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Coupling Loss Time Constants in Full-Size Nb3Sn CIC Model Conductors for Fusion Magnets

  • A. Nijhuis
  • H. H. J. ten Kate
  • J. L. Duchateau
  • P. Bruzzone
Part of the Advances in Cryogenic Engineering Materials book series (ACRE, volume 42)

Abstract

The cable-in-conduit conductor for the ITER coils have to perform at magnetic fields up to 13 T under the conditions of normal high ramp rates as well as extreme magnetic pulses during a plasma disruption. Modelling, ac loss computations and design optimisations require to understand and identify the coupling loss time constants in multistage cables. For this AC loss measurements are performed on jacketed full size Nb3Sn cable-in-conduit conductors. A transverse sinusoidal magnetic field is applied on the conductor to determine the coupling loss time constants with a calorimetric method. Moreover the decay of the coupling currents after a linear ramp is monitored with compensated pick-up coils. A comparison is made between the results obtained with both measuring methods. It appears that the n.τ value taken from the slope of the loss versus frequency curve in the low frequency limit has only a meaning at these low frequencies. At higher rates of magnetic field which are relevant to describe a plasma disruption, internal shielding effects are not negligible and a different approach has to be used. The experimental results and a straightforward model are presented to find the coupling current time constants of this type of conductors. It is shown that several dominant time constants can exist that are associated with relatively small volume fractions of a cable.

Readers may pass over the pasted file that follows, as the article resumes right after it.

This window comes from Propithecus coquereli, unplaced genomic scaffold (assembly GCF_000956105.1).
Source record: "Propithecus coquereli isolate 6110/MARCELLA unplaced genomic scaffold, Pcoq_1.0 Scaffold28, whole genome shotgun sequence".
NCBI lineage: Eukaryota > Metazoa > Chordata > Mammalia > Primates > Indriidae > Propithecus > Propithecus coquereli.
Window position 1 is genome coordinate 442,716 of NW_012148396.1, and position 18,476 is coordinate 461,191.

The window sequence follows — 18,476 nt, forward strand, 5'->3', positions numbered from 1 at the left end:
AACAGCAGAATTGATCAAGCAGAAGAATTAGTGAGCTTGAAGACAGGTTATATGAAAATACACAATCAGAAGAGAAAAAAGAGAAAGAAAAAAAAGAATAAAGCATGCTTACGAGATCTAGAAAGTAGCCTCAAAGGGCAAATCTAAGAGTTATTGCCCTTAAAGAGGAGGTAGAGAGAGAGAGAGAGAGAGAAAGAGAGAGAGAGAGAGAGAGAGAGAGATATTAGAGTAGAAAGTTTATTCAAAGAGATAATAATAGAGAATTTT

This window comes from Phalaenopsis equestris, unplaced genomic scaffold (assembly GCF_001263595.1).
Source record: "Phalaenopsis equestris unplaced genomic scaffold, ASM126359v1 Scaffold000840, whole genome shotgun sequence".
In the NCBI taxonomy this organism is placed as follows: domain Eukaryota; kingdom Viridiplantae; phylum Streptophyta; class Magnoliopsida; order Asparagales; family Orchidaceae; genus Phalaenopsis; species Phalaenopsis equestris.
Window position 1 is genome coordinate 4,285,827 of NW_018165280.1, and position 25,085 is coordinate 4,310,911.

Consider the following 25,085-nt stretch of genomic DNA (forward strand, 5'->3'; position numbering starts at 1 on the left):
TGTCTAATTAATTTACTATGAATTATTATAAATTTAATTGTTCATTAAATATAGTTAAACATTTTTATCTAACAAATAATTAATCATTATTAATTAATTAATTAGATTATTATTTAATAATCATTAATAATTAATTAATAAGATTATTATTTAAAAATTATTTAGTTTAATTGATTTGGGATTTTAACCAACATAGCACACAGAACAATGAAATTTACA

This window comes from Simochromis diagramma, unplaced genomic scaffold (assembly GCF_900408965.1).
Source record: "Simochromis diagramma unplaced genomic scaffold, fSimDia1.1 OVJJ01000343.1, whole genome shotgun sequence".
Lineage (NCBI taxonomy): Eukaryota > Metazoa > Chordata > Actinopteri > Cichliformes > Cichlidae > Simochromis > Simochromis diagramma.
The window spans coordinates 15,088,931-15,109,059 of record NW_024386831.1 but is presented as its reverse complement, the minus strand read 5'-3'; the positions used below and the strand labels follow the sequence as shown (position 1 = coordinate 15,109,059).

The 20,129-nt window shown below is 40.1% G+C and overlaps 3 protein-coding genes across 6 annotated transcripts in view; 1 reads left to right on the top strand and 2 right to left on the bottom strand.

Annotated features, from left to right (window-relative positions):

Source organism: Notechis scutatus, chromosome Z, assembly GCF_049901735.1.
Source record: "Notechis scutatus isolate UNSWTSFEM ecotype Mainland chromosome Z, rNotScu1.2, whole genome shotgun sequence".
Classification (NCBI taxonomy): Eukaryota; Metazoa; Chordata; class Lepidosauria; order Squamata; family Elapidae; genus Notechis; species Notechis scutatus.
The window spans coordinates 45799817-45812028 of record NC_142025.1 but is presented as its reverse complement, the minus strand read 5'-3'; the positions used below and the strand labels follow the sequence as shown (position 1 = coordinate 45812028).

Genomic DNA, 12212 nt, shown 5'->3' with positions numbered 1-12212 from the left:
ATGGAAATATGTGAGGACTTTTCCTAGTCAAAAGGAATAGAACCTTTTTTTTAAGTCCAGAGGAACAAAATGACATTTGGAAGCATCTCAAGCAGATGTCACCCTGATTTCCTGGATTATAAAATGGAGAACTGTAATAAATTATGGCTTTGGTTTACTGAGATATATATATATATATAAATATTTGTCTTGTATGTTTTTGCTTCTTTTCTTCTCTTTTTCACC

Keywords

Void Fraction Small Volume Fraction Coupling Loss Linear Ramp Plasma Disruption 
These keywords were added by machine and not by the authors. This process is experimental and the keywords may be updated as the learning algorithm improves.

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Copyright information

© Springer Science+Business Media New York 1996

Authors and Affiliations

  • A. Nijhuis
    • 1
  • H. H. J. ten Kate
    • 1
  • J. L. Duchateau
    • 2
  • P. Bruzzone
    • 3
  1. 1.Low Temperature DivisionUniversity of TwenteEnschedeThe Netherlands
  2. 2.Association EURATOM-CEACadaracheFrance
  3. 3.ITER/NET teamMax-Planck InstitutGarchingGerma+ny

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